One of the challenges facing domestic drone policy is the question of how not only our Fourth Amendment privacy rights will be protected, but also our First Amendment rights to photography, as my colleague Jay Stanley pointed out yesterday.
We’re already seeing this issue come up. The drone wars have landed at the New Jersey legislature and advocates for constitutional rights are finding ourselves fighting on multiple—fascinating—fronts.
We strongly supported a bill in New Jersey that, like a growing number of states, would defend the public’s Fourth Amendment protections by requiring law enforcement to obtain a warrant before using a surveillance drone, to discard surveillance unrelated to a specific criminal investigation, and to publicly report on the use of drones. It would also ban the weaponization of drones. Overwhelming, bipartisan majorities of the legislature voted for the bill last session, but Governor Chris Christie vetoed it without explanation. So we went back to work on it this year.
But just when we thought we knew the lay of the land, along came a curveball: new drone legislation introduced in May 2015 that took us by surprise.
This new legislation makes it a criminal offense to use a drone to take a photograph of “critical infrastructure.” And what is “critical infrastructure”? Any “asset” whose incapacity—even partial incapacity—would have an impact on the physical or economic security, or public health or safety, of the state. This specifically includes highways, waste treatment facilities, bridges, tunnels, and more.
In New Jersey, this definition clearly includes the New Jersey Turnpike. So, to be clear, under this bill, if Simon & Garfunkel wanted to use a drone to count cars on the Turnpike as they looked for America, they’d be facing up to 18 months in jail.
The ACLU has long defended photographers’ First Amendment rights to film federal courthouses, transportation hubs, crime scenes, and even collaborated on a music video with Joseph Gordon-Levitt to make clear that there is a constitutional right to photography.
But at a hearing last month on New Jersey’s criminal drone photography bill, the Constitution was not on the agenda. Lining up in favor of the bill was the Chemistry Council—the trade group representing New Jersey’s chemical manufacturers—as well as the Chamber of Commerce and Business and Industry Association, two of New Jersey’s most powerful lobbying groups. Their testimony, however, spoke little to the threat posed by photography and instead focused on the danger of a drone crashing into critical infrastructure to destroy the power grid or to release a hazardous substance.
The First Amendment team included the ACLU, the New Jersey Press Association representing journalists, and the Academy of Model Aeronautics, a non-profit that promotes model aviation. Also, to our surprise, we learned that representatives of Google had arrived in Trenton to weigh in with their concerns about the legislation.
The business groups’ concerns about the use of drones as weapons are legitimate and policymakers might consider establishing limited no-fly zones to protect infrastructure vulnerable to attack from the air. Lawmakers should also be making sure that our “peeping tom” and trade secrets laws are enforceable in the context of drones.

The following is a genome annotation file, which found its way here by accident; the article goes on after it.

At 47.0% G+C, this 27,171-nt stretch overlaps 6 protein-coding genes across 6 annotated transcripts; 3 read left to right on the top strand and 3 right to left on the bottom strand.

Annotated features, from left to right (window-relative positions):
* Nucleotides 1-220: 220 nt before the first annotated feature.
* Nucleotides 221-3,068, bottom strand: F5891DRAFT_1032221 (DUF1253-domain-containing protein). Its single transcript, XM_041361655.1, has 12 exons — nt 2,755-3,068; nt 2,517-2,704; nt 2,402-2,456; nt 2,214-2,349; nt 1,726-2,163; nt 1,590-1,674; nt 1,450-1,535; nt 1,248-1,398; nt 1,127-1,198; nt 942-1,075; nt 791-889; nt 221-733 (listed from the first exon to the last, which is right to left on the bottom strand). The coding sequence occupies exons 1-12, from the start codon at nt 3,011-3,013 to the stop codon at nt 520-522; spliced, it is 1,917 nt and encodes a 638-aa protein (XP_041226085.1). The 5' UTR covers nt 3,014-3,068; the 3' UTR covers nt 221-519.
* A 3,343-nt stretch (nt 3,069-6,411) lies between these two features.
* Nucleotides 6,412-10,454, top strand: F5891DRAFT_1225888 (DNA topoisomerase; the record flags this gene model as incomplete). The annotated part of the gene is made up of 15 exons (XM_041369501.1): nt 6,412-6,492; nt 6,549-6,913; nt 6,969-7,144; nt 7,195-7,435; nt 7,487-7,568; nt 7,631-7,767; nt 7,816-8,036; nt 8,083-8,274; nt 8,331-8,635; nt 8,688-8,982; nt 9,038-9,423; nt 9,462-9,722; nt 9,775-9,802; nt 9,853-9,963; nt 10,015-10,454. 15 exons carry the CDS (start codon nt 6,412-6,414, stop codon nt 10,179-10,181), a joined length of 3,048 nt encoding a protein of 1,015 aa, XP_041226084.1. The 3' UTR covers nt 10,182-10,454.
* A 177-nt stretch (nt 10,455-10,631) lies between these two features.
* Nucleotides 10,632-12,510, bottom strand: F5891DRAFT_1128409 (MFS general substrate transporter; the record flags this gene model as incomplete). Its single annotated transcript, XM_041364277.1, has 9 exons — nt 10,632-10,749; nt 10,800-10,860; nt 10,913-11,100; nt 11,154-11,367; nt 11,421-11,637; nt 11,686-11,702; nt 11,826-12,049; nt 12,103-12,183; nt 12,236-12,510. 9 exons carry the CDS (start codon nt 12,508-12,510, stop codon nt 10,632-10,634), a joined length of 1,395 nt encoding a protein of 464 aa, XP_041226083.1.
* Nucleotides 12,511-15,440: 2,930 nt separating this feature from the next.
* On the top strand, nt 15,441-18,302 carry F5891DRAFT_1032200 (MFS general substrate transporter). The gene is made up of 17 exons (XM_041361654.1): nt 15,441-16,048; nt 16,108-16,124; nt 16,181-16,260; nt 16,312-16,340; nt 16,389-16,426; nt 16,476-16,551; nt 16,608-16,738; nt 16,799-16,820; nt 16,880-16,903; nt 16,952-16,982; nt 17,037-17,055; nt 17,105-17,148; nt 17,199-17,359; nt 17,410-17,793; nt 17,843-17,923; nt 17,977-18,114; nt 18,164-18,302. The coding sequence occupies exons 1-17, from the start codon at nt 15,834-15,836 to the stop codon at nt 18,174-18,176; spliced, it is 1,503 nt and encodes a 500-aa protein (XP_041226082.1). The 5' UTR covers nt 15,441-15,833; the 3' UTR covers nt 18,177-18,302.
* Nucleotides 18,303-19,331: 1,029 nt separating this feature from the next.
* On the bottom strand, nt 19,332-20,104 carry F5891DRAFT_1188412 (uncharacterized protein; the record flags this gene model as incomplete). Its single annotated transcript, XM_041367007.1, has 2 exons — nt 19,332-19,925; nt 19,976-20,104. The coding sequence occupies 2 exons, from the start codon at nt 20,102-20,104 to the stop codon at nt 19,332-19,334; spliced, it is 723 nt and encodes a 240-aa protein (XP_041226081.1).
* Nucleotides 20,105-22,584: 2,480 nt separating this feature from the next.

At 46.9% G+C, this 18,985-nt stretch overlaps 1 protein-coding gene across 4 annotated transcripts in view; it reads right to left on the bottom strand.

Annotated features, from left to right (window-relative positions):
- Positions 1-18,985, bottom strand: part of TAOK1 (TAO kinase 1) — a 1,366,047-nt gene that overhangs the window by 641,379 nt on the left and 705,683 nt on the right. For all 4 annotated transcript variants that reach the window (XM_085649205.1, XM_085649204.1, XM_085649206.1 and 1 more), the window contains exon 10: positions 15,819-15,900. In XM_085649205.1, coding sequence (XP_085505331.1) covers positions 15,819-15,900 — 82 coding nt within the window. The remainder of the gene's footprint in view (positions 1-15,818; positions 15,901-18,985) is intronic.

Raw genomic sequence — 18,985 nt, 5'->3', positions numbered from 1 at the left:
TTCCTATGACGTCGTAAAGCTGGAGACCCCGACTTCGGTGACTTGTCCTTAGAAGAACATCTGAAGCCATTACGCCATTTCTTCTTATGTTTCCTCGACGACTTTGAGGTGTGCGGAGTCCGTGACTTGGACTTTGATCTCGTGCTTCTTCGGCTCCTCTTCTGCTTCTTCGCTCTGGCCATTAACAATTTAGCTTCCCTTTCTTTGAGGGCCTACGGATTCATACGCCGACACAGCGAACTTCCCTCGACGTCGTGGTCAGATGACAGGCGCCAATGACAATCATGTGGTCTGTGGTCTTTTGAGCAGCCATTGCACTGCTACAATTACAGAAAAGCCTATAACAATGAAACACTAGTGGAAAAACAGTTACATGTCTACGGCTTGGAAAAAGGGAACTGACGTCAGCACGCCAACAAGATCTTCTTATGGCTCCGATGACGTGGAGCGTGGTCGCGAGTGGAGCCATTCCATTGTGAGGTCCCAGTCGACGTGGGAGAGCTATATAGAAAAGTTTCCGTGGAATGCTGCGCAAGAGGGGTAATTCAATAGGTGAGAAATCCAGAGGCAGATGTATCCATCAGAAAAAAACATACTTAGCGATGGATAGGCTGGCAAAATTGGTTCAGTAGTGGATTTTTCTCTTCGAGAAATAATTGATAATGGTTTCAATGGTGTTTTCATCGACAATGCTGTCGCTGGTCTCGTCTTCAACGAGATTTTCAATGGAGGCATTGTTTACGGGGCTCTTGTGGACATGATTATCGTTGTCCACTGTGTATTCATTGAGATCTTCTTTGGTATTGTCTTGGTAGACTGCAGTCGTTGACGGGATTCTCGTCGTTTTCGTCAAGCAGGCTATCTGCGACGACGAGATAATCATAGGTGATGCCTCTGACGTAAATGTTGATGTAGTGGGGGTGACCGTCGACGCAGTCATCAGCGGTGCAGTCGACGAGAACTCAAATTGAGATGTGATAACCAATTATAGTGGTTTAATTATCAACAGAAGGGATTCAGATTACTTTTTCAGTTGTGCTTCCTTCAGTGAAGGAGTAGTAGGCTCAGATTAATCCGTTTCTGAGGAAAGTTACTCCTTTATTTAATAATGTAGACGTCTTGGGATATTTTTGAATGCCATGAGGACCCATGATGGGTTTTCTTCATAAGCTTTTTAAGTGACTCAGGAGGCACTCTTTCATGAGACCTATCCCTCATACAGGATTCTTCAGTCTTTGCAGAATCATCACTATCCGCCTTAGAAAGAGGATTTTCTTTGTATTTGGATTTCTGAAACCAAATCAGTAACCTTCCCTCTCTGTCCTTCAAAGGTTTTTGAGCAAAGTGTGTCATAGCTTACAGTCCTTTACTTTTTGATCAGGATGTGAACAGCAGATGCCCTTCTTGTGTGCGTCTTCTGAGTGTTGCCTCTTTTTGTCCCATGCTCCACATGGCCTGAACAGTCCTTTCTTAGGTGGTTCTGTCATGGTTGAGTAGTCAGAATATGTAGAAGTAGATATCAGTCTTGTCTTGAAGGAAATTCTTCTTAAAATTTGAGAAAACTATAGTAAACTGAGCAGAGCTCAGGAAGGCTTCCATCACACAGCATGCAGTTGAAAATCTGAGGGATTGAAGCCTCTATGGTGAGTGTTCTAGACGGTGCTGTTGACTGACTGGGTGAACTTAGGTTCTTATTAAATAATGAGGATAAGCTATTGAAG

But there has been no compelling reason offered to criminalize drone photography.
The general rule guiding the right to photography in public is that if you can lawfully be somewhere, you can lawfully photograph from there. Unless we are prepared to ban drones from our airspace altogether, it should not be a crime to photograph infrastructure visible in public.
The potential for drone photography as a tool for art, journalism, and activism is significant. Imagine the investigative public service journalism that could be done by a reporter using a drone to capture images of river pollution by an unscrupulous pharmaceutical manufacturer or of neglected and crumbling roads and bridges. This technology is too young to foreclose the possibilities of drones as an accountability tool.
It is also clear that if banning photography of critical infrastructure is the goal, the bill simply won’t work. Here in New Jersey, for example, we know that disabling the George Washington Bridge can definitely have an impact on the economic security of the State. But if this bill became law, you could still take pictures from a car crossing the bridge, or use a telephoto lens from the Hudson River, from the shore, from a helicopter or airplane—or just use public satellite imagery.
For civil libertarians, there remain many difficult questions about when and how to regulate drones. But in an age where cameras are now everywhere, we have an interest in ensuring that the government does not secure itself a monopoly. The right to photograph is one worth defending, whether on a cell phone or a drone.
The fate of New Jersey’s criminal drone photography bill remains unclear. We hear there will be roundtables for stakeholders to air concerns and hopefully reach a compromise. But the drone wars in state legislatures and in Congress are likely to continue unabated for years to come. If New Jersey’s experience is any indication, all guardians of the First Amendment should start paying attention.